The VSCC Pomerov Memorial Trophy



The VSCC Pomeroy Memorial Trophy

The “Pom” is an essential rite of Spring, though this year it took place on February 26, whilst winter was still holding its closing-down sale, with heavy rain on special offer whilst stocks lasted. The trophy, which is contested annually, comprises a model of a 1914 41/2-litre G P Vauxhall; it was presented to the VSCC in 1946 by Laurence Pomeroy in memory of his father, Vauxhall’s designer during the Edwardian period.

The competition consists of a series of large-scale autotests followed by a high-speed reliability trial during which competitors have to complete a number of laps of the 1.6-mile National circuit at Silverstone appropriate to their cars’ age and engine capacity. The alleged purpose of the event is to discover “The Ideal Touring Car” but, as Socrates discovered to his discomfort, ideals never seem to work so well in practice. The arcane formula upon which the results hang has, over the years, thrown up such arguably-touring cars as the 1914 T T Sunbeam (Jack Sears, 1954), the 1926 Bugatti 351 (Hugh Berge!, 1964) and the 1931 Alfa Romeo Monza (Rodney Felton, 1994) none of which could absorb more luggage than a toothbrush strapped to the gearlever, and each of which would have run off your Visa card limit for fuel on the first day of a tour. Thus one reaches the conclusion that the Pom’s real purpose is that seven-dozen VSCC members and their friends should have an interesting day playing with the sorts of car at which the club would get very sniffy in the other events it runs. In that purpose the Pom signally succeeds. In 1992 James Diffey startled the Vintage establishment by winning the Pom in an elegant Mk3 Cortina — surely as fine a touring car (apart from the ‘A’) as Ford has ever built? This year Diffey was unplaced in a Westfield, with Sam Stretton in another. Tony Bianchi tried manfully to stop the Farrelac-Allard skating off a streaming track, whilst half-a-dozen “C”, “D” and “E”-type Jaguars practised aquaplaning. Vanessa Finburgh’s “C” absorbed quite a lot of Miss Cohn’s 2-litre BMW into its rear bodywork — luckily after the former had been checked for luggage space. Trevor Tarring’s Napier was the only Edwardian entered, winning the eponymous trophy. Felton’s Alfa won the Pom Trophy, whilst four of the next seven slots were occupied by cars powered by Herr Fiedler’s 6-cylinder 197Icc engine as cribbed by Bristol from the 328 BMW. Many interesting cars found themselves at the tail end of the results list this year, not on account of their incompetence as tourers but because their minders had fouled up a vital test. Piers le Marchant’s 1936 Rolls-Bentley misnavigated some cones (in excellent company) and finished 65th. Mike Holt’s Ford ‘A’ was five laps short in its high-speed test. The Knill-Jones Rolls-Royce, Edwardian star of the recent “Le JOG”, and an ideal mount surely for the Grand Tour? was also short of laps. Speed has never been a Ghostly characteristic; as Thomas Jefferson wrote to George Washington in 1792: “Delay is preferable to error.” Burrell’s Bentley-Royce, which usually brooks no delay, was incommoded by damp electrics making its 12 cylinders fire only intermittently. Apart from those to whom something unfortunate had occurred, most participants had a good day; whether the world had edged any nearer to the discovery of the “Ideal Touring Car” remains, however, in some doubt. Perhaps that will be resolved next year? T 1 T Results:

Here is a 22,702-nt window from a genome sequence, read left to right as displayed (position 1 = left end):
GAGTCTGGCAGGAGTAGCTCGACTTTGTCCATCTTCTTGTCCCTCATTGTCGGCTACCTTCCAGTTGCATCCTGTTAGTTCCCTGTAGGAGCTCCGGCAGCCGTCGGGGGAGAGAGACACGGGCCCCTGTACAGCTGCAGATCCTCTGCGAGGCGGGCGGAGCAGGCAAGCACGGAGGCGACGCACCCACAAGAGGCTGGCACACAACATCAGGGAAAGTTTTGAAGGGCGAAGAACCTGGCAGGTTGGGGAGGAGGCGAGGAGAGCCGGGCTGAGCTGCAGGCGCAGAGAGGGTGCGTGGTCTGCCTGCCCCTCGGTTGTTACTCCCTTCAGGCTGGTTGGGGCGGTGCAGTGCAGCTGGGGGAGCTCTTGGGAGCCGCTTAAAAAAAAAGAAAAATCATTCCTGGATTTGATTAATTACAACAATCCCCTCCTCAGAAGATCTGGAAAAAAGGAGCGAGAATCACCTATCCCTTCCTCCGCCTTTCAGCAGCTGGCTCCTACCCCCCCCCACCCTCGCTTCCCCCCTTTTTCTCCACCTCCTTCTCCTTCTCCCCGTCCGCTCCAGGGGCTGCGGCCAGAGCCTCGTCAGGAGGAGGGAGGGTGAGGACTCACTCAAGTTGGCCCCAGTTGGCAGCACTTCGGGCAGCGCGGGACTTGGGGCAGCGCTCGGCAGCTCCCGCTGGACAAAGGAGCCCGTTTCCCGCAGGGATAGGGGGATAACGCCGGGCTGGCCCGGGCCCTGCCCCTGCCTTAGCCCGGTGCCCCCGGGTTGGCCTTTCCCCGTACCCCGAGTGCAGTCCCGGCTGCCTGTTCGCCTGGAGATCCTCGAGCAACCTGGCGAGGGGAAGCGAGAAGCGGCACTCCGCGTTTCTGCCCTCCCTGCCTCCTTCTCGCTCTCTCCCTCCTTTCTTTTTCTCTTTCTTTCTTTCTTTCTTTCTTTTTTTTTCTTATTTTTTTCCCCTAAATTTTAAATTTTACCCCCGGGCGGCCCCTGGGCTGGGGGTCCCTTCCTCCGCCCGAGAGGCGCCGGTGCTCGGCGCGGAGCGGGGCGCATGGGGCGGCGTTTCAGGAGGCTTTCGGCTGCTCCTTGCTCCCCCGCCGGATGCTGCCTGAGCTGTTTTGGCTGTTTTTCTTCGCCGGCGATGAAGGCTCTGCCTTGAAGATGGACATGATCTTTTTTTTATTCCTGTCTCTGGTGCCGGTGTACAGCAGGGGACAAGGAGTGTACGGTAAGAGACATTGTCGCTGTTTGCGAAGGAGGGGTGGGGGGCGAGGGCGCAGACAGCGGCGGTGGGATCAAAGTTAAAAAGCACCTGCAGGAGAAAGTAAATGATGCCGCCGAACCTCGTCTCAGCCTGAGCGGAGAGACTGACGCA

Pomeroy Trophy: R Felton (Alfa Romeo). Densham Trophy: R W Upston (1929 “Chain-Gang” Frazer Nash). Pomeroy Edwardian Award : Trevor Tarring (1908 Napier). First Class Awards: S Roberts (1953 Frazer Nash). V Stafford (1957 AC). Second Class Awards: R Spiers (1936 4.3 Alvis), D Morris (1951 Frazer Nash). Third Class Awards: R Gammons (1965 MG). A Pugh (1939 Frazer Nash-BMW).